Sorry to sound pedantic but I don’t think there’s ever been a point for pole in F1 and Moss lost ’58 to Hawthorn.

      1. It’s not being pedantic if you’re correct! A slight brainfade – I was thinking Hawthorn and typing Collins.

    2. There never were points for pole position but there was a point for fastest race lap. Yes, there is a scenario when if Moss took the fastest lap from Hawthorn in Portugal, he would have been the Champion. But more influential was the rule mandating that not all the results counted for the Championship. In fact, Hawthorn had earned comfortably more points than Moss in 1958, but won the title by just one, because of the rule. Even more strange is the fact that Graham Hill did collect more points than Surtees in 1964 and in 1988 Prost had lot more points than Senna…

  21. I am loving the fascinating facts, I have done some stats on the back of a napkin and the probability that 3 drivers will set the same qualy time to get on pole is about 360,000 to 1 based on the last 2 years of racing. in close years where you have 2-3 teams competing for pole it drops to around 9000-10,000. If anyone knows a good site to get the qualy results in a useable format I could do a better job.

    1. In terms of probability, I can say with unquantifiable certainty there is a credible likelihood of a definite possibility that Forix (connected to Autosport) may have the data you’re looking for. It is, however, a subscription service.

      1. Thanks Graham, i will look into in, i just switched from Autosport to GP+ but i think my subscription is still active. Interestingly the closest average variance in qualifying times was at Hass last year being 0.005 with meant that if they had another race that year the odds of both drivers having identical times on the timing screen was just 25 to 1, means nothing but is a bit of fun.

  22. Keke also won the 1978 BRDC International Trophy F1 race at Silverstone – in a lowly Theodore, on his second ever start in a F1 car, in a torrential rain where everyone else was spinning off left and right…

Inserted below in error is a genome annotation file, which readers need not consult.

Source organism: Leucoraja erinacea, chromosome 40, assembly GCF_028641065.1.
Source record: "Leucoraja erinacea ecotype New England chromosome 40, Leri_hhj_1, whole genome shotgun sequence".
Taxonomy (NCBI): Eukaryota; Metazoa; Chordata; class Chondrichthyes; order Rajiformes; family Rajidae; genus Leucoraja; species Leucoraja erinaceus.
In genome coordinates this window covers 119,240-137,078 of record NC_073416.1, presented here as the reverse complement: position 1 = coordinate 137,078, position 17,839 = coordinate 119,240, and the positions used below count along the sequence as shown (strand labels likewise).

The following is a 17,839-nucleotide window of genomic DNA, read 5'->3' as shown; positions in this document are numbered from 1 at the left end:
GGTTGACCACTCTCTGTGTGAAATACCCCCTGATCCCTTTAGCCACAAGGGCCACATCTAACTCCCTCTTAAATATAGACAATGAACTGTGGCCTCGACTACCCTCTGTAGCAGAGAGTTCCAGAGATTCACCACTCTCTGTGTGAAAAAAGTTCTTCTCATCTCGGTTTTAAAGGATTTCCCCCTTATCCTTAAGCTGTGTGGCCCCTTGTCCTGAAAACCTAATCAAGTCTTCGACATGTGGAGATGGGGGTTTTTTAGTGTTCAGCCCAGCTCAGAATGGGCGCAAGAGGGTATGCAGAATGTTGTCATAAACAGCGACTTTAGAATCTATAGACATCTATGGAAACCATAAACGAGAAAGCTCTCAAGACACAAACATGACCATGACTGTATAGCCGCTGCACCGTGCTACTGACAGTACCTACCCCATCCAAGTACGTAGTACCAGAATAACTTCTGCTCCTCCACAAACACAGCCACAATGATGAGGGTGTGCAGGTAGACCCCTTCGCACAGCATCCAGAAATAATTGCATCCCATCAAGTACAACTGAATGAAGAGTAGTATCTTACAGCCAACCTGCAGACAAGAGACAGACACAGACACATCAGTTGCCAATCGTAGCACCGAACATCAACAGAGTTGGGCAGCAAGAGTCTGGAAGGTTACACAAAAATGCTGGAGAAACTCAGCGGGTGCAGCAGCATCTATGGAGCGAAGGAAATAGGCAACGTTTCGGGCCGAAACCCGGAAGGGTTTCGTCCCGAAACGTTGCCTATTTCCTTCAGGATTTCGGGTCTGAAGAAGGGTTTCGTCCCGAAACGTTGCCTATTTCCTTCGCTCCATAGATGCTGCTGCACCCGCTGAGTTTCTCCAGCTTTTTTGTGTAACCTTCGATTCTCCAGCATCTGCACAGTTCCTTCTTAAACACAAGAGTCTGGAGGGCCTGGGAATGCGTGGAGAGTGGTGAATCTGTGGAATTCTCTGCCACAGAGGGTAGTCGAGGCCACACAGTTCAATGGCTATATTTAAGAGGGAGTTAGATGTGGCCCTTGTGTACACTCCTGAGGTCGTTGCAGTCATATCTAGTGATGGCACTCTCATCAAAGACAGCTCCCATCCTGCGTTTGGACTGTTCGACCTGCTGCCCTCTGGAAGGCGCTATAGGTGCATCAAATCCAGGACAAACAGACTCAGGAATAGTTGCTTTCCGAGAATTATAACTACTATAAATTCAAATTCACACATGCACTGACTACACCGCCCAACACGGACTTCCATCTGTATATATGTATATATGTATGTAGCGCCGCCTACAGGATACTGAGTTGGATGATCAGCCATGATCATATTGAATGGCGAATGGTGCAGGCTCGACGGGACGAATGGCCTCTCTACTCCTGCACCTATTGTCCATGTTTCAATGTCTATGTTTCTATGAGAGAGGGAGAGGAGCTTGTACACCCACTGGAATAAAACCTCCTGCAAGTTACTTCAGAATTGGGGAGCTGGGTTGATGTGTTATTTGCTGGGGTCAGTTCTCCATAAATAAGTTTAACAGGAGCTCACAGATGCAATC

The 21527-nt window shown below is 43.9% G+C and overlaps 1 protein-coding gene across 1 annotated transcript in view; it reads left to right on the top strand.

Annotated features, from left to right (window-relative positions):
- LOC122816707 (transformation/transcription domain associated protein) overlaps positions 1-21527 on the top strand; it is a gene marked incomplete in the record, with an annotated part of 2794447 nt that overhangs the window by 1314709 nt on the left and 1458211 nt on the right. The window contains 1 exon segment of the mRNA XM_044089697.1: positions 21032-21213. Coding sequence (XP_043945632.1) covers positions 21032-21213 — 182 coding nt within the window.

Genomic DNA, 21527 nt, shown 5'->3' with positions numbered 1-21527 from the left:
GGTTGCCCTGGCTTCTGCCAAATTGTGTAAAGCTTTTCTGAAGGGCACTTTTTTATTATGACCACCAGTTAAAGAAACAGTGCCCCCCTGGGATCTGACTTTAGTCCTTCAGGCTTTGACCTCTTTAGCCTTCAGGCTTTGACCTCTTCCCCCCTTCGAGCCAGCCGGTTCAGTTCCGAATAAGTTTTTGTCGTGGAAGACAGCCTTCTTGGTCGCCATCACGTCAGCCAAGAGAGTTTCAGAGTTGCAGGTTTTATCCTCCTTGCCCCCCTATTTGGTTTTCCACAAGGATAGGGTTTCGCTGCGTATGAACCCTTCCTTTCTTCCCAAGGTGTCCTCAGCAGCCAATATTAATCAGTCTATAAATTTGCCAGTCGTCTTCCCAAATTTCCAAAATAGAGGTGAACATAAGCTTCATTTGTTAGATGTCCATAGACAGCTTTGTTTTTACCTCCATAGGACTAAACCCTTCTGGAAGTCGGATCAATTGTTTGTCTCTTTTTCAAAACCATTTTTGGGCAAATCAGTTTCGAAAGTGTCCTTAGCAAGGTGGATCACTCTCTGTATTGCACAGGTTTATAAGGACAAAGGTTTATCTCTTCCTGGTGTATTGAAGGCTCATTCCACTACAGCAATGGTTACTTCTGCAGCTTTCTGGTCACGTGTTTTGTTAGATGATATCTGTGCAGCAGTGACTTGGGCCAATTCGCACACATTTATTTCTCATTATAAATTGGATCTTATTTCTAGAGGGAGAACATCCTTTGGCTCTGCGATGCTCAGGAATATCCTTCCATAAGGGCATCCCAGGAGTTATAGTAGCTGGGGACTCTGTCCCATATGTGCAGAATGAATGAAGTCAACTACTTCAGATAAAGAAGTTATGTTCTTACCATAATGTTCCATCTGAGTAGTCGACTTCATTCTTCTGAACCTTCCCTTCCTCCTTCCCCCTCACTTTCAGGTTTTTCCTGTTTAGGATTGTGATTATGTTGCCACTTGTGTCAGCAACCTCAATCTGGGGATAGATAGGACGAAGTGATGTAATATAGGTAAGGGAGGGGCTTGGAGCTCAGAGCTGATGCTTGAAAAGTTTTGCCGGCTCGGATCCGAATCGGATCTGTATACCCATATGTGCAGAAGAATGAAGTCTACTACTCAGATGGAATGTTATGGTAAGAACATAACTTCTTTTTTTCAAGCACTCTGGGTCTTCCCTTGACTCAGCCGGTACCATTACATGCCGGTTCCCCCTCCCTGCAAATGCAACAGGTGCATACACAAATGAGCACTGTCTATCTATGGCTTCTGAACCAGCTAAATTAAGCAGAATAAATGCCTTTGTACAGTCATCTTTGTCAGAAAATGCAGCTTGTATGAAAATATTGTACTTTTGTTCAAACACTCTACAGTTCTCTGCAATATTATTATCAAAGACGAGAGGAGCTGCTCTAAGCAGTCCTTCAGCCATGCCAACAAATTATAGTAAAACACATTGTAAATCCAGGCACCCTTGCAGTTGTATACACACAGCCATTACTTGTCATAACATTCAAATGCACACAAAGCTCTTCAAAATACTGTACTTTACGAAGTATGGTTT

1. That is correct, Keke Rosberg became a World Champion with a single F1 World Championship race victory to his name. But, as you wrote “F1 victories”, and the 1978 International Trophy which Keke won clearly being an F1 race run to F1 rules with contemporary F1 cars, it is an F1 victory even though it didn’t count for the World Championship.

        I know I’m picking nits here, and nothing against you Joe, but I’m hugely annoyed by the relatively recent trend to equate F1 with the World Championship and sweep everything else under the rug. Neither was the World Championship throughout its existence always been run to F1 rules, nor did F1 start with the 1950 British Grand Prix. There is a whole lot of history that is too often being overlooked and forgotten.

        Best regards! 🙂

        1. I’ve been following F1 for nearly 40 years and it has always been like this because otherwise one equates races of very different qualities. A victory in the British F1 Series is not the same as winning at Davidstow, and neither equates to the World Championship. I’m amazed that anyone with any knowledge of the sport does not instantly “get” the fact that in modern times F1 means the World Championship. This blog is written to draw people into the sport and nit-picking doesn’t do that. I understand what you are saying but there are only a few cases where one can draw a true comparison, the one you cite being one of them.

  23. Harvey Postlethwaite explained to me that identical lap times were not so, they were the lap average of the instantaneous times at each minutely defined point on the track, through which the two or three drivers could take quite different lines at different moments.

  24. Have happened upon another perhaps odd triple:

    Johnny Herbert occupied a race seat for three different teams, using three different engines, for three consecutive races within the same season:
    * a Lotus-Mugen-Honda at Portugal;
    * a Ligier-Renault at the European at Jerez;
    * a Benetton-Ford at Japan;
    and that in the 16-race 1994 season when 46 different drivers managed to occupy a seat for at least one qualifying session when [relatively speaking] only 28 different seats were available.

  25. Joe,

    Any chance of a bit more about Manfred sometime?

    Maybe I was wrong, but my perception of him in ’84 was that he was getting an hugely powerful but viciously evil-handling ATS-BMW into ridiculously impressive grid positions, before DNF’ing from mechanical failure after about 10 or 20 laps. I still think of him as my personal nominee for the bravest F1 driver ever, and awesomely quick with it, and wish we could have seen him in a decent car just as much as I and so many others do about Bellof. But Bellof is at least remembered…